Ben McNamara (David Mendenhall) is the son of a millionaire who has been allowed to travel to Africa with his guardian "Big Bad Joe" Hopkins (Dom DeLuise) on a very small ship, where they hope to go on safari sightseeing the animals there. On docking at a port, their guide Mozambo (Jimmie Walker) is waiting for them and after a brief introduction he is driving the pair, who only carry one item of hand luggage so are evidently travelling light, into the depths of the African landscape. Ben is enchanted by the fauna he sees there, such as zebra, giraffes and lions, an example of the the latter bothering Big Bad Joe when he tries to sleep as his young charge investigates, and Joe bites a big cat's tail accidentally as he slumbers. But it's something more simian which will prove a problem...
For some reason, call it Clint Eastwood's sidekick in the two bare knuckle boxing trucker movies he made at the end of the seventies, but by the time the eighties showed up, apes were back in the public eye as far as the motion picture industry went. It was notable that very few of these ape films were actually any good, whether it was the low budget talking chimp of Carnival Magic or the giant sized sequel King Kong Lives, but you essentially had two types of primate making waves in these, either the killer variation you were supposed to be scared of such as the ones from Link or Shakma, or a more cuddly incarnation, such as, well, such as the abomination you got here.
You could break these down into two other kinds as well, those which used actual, live apes trained to do the director's bidding, or the other option: like many a jungle epic of decades past, hire the guy in the ape suit to pretend to be the real deal. And so it was Cannon, they of the plethora of action flicks of the eighties, took it upon themselves to enter the children's market with Going Bananas featuring one of the rattiest ape costumes you ever did see, inhabited by prolific small person actor Deep Roy, though only his eyes could be seen plaintively staring from behind his mask. With a curiously triangular hindquarters an unwelcome distraction, this creation was Christened Bonzo by Ben when he finds he cannot get rid of the little bastard after saving him from being stuck in a tree.
Yes, even when it wasn't an action effort the Cannon team were pandering to Ronald Reagan, as after all the President of the United States of America has also encountered a chimp in the rather daft Bedtime for Bonzo, the ape being the title character rather than Reagan, and at least it was an actual chimp in that. Here the creepy thing throws himself around the screen with wild abandon as DeLuise and former sitcom star Walker act as his stooges, and not only them as there's a corrupt official played by Herbert Lom who is often parted from his toupée for comedic effect (they hoped) and wants to capture and sell Bonzo to an evil circus. Sweetening the deal for him is a development halfway through as the animal is revealed to be able to talk in a voice suspiciously similar to that of the Mogwai Gizmo from Gremlins.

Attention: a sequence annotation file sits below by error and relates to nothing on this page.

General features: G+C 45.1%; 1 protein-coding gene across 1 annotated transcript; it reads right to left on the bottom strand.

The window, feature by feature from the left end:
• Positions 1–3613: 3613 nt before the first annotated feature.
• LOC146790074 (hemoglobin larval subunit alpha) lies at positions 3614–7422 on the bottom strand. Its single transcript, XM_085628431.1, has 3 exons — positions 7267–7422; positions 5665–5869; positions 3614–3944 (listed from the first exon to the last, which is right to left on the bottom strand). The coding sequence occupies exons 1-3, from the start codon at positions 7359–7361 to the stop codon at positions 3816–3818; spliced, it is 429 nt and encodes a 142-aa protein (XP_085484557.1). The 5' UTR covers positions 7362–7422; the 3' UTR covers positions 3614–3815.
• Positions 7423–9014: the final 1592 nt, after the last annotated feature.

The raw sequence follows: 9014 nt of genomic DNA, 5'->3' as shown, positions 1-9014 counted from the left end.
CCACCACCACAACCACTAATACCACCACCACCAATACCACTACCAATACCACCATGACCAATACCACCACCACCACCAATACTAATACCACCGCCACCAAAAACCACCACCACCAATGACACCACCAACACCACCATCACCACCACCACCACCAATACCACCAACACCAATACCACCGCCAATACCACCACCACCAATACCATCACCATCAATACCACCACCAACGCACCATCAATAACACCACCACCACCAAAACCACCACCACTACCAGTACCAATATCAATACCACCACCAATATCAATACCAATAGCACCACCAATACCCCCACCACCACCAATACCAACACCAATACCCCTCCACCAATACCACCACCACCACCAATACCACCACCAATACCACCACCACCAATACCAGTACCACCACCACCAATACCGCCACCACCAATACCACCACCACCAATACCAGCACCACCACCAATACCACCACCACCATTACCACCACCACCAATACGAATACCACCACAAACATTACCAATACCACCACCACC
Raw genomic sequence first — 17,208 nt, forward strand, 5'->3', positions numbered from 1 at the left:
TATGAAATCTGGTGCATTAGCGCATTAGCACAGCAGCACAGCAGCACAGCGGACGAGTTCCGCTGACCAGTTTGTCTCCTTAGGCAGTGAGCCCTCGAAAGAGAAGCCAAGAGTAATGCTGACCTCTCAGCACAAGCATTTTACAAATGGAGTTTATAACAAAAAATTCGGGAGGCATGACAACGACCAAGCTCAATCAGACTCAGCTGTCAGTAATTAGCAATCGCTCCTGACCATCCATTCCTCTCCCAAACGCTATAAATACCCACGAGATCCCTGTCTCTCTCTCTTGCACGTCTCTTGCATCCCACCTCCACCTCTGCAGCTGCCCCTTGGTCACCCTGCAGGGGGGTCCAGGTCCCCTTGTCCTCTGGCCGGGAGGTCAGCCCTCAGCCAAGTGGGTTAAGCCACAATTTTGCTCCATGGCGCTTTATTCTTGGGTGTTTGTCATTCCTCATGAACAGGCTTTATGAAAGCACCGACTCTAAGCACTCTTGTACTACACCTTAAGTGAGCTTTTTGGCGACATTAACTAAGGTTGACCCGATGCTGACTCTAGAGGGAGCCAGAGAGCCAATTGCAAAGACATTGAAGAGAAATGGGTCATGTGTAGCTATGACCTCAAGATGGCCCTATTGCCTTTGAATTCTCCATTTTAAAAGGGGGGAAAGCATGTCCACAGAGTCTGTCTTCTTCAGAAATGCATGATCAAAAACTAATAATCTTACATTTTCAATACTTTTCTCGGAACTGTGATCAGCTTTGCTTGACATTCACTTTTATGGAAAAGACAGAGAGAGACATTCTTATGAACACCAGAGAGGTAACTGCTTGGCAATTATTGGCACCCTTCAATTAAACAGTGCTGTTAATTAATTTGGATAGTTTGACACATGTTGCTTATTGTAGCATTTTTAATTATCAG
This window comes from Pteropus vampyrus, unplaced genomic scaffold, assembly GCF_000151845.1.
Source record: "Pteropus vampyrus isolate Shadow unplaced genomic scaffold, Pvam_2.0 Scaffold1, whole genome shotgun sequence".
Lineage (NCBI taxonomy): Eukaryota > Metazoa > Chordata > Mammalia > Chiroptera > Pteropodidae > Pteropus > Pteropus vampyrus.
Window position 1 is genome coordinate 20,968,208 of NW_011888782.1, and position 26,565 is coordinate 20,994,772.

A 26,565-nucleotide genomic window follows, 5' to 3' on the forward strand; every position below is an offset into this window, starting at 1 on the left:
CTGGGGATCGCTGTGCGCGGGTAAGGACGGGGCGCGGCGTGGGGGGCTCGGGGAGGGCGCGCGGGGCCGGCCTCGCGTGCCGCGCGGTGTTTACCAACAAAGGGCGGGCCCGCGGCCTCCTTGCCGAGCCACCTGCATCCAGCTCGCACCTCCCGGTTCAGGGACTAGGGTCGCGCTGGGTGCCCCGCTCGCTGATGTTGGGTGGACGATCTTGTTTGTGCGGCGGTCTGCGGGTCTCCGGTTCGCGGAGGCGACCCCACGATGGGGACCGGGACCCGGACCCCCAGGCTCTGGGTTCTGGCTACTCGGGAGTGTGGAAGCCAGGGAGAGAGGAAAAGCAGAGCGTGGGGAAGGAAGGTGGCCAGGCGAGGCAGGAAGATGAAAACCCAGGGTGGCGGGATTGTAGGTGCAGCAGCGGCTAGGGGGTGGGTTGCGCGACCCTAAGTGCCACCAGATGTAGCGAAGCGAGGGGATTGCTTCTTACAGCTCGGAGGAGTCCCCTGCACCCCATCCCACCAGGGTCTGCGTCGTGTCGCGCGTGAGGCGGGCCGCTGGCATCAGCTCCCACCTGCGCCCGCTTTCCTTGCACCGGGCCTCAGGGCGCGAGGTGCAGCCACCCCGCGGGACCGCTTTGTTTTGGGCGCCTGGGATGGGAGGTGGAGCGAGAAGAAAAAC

Just when you thought it couldn't get any more absurd, producer and in this case screenwriter Menahem Golan showed up the limits of his imagination by having Bonzo behave with bizarrely human characteristics to keep the plot moving, at one point like saving Ben from a pit full of scorpions like Lassie (said Scorpions are whacked to death by a bloodthirsty Roy), the next visiting him in hospital and singing to the boy as he cradles his head in his arms. As if you were in any doubt Cannon was behind this, before long it's plain that violence is the only language anyone understands, so a surprising amount of the cast are either shot at or held at gunpoint, including a scene where the three heroes threaten to blow away three clowns to get their costumes and makeup, all the better to rescue Bonzo yet giving way to said clowns for the action scenes in some very poor stunt doubling. Climaxing with Bonzo flying a plane, crying and jumping a good thirty feet from the dock to a ship unscathed, this was surely one of the worst kids' movies the eighties had to offer - and the weirdest. Music by Pino Donaggio.